Progressive lens problems

Discussion in 'Optometry Archives' started by BJ, Jan 25, 2004.

  1. BJ

    BJ Guest

    I have had bifocals for a couple of years and now need trifocals. I
    decided to try the progressives because I like the idea of having a
    continuous range of correction. I was told that the useful area would
    be like an hour glass but I find it is mostly like a tree or a "T"
    shape. The far and even the narrow intermediate seem to work OK, but
    the reading part is so narrow and so far down that it is very
    difficult to read. The shop I deal with has been very cooperative and
    has tried 3 different types. The first two were VIP and Ovation and I
    couldn't see much difference between them. The reading part was so
    narrow that at normal reading distance only about a two inch width of
    print was in focus. The distant was fine and the intermediate,
    although very narrow, was usable. The last time he tried Percepta.
    The reading part seems to be a little wider, but the wider part is
    very low in the lens, right above the rim, and it is still pretty hard
    to use especially when reading a newspaper.
    Is this the best that I can expect with progressive lenses or is there
    some other possiblity that would work better. I would also prefer
    that there not be a very high peripheral distortion since I am a pilot
    and would like to use them flying although I do have other glasses I
    can use for this.
    My presription is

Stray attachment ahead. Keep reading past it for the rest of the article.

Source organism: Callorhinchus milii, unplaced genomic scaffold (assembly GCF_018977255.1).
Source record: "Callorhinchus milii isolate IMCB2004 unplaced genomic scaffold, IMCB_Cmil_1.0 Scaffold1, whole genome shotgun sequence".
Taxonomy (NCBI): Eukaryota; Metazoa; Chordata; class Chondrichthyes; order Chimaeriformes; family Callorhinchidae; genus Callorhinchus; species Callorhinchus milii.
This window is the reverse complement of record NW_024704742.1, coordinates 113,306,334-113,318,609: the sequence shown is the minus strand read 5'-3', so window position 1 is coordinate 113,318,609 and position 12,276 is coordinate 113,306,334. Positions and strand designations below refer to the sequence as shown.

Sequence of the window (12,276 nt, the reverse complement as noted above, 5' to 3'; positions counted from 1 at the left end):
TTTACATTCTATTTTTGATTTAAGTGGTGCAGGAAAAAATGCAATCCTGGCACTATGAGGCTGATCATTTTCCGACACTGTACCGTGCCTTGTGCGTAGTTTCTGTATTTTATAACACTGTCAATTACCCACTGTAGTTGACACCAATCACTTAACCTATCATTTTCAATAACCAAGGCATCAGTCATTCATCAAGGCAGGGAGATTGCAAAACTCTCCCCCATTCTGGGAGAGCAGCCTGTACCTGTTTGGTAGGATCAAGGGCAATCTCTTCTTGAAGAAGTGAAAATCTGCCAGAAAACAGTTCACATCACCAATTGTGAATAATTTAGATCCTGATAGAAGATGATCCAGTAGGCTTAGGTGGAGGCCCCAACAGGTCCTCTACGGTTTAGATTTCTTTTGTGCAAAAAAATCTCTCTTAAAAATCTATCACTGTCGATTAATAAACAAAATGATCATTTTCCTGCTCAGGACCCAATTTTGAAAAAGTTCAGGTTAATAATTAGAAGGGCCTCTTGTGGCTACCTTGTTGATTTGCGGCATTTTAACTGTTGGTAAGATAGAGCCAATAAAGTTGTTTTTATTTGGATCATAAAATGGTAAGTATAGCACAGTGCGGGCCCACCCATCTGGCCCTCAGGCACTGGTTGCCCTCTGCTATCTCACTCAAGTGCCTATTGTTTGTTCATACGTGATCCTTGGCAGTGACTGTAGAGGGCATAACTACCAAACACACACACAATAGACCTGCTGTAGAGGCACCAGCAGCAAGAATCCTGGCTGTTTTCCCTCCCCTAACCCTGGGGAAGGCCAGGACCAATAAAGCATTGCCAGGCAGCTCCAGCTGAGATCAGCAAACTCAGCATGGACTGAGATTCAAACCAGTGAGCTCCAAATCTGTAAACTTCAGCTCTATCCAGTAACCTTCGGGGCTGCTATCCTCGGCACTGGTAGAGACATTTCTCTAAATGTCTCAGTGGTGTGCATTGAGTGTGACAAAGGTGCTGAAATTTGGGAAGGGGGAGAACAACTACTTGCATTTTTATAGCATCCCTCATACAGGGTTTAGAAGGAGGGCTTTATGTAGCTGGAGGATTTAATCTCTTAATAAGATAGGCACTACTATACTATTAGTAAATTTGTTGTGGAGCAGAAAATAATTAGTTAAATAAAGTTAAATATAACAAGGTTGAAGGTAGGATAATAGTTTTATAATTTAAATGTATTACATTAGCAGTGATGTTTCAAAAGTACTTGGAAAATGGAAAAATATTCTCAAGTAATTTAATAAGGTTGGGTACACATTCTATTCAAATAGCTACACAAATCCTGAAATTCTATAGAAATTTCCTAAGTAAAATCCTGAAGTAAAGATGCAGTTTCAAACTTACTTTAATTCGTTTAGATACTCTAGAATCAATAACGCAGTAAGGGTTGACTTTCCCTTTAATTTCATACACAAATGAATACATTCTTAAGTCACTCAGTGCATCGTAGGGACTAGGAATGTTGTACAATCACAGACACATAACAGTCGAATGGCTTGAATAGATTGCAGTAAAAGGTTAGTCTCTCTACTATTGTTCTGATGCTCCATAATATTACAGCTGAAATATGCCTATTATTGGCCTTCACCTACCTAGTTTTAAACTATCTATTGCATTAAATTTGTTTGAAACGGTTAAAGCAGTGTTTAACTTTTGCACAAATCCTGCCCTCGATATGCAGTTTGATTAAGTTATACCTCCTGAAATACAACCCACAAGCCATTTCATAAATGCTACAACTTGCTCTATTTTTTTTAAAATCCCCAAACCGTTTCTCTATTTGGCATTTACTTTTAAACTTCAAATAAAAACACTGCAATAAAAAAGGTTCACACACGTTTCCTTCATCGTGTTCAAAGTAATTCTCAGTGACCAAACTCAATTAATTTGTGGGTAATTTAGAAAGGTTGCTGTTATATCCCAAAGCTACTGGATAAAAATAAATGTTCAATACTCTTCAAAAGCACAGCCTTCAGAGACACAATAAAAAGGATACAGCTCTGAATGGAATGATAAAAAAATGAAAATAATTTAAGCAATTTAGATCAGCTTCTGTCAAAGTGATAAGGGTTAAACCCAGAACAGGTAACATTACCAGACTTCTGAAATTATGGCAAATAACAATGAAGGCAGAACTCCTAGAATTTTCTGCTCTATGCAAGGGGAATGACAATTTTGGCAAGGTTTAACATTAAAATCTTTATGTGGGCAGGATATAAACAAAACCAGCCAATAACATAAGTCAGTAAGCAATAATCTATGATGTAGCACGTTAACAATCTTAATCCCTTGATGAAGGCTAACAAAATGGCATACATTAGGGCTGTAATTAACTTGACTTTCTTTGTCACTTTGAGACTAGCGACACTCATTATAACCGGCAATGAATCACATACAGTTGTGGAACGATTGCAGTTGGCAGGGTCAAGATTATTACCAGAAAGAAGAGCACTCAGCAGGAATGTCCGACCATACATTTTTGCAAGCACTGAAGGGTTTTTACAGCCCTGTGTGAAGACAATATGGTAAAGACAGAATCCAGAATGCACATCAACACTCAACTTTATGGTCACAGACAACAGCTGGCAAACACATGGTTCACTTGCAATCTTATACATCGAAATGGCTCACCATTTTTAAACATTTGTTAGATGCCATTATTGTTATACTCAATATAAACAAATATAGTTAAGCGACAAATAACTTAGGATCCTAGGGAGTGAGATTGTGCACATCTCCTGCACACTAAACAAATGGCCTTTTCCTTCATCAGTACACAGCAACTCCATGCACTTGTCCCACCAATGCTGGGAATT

sph cyl axis
    R 1.25 +0.50 151
    L 1.00
    R +2.00
    L +2.00
    I appreciate any information on this.

    BJ, Jan 25, 2004
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  2. BJ

    Mark A Guest

    None of those lens designs you mentioned are premium designs. In addition
    you probably want one with a shorter corridor which are more typical with
    the premium designs.

    Instead of Sola VIP or Sola Percepta, that would be the Sola Solamax.

    Instead of Esillor Ovation, that would be Varilux Pananmic (made by

    There are similar models from other manufacturers.

    Make sure you stay away from polycarbonate for best optics, especially with
    regard to peripheral distortion. If you must have safety lens material, try
    the Hoya ECP in Phoenix (trivex material).

    Rodenstock Multiressive2 is well-known for less peripheral distortion.

    In addition to shopping for the best product to suit your needs, you need to
    shop for an optician who knows what they are talking about.
    Mark A, Jan 25, 2004
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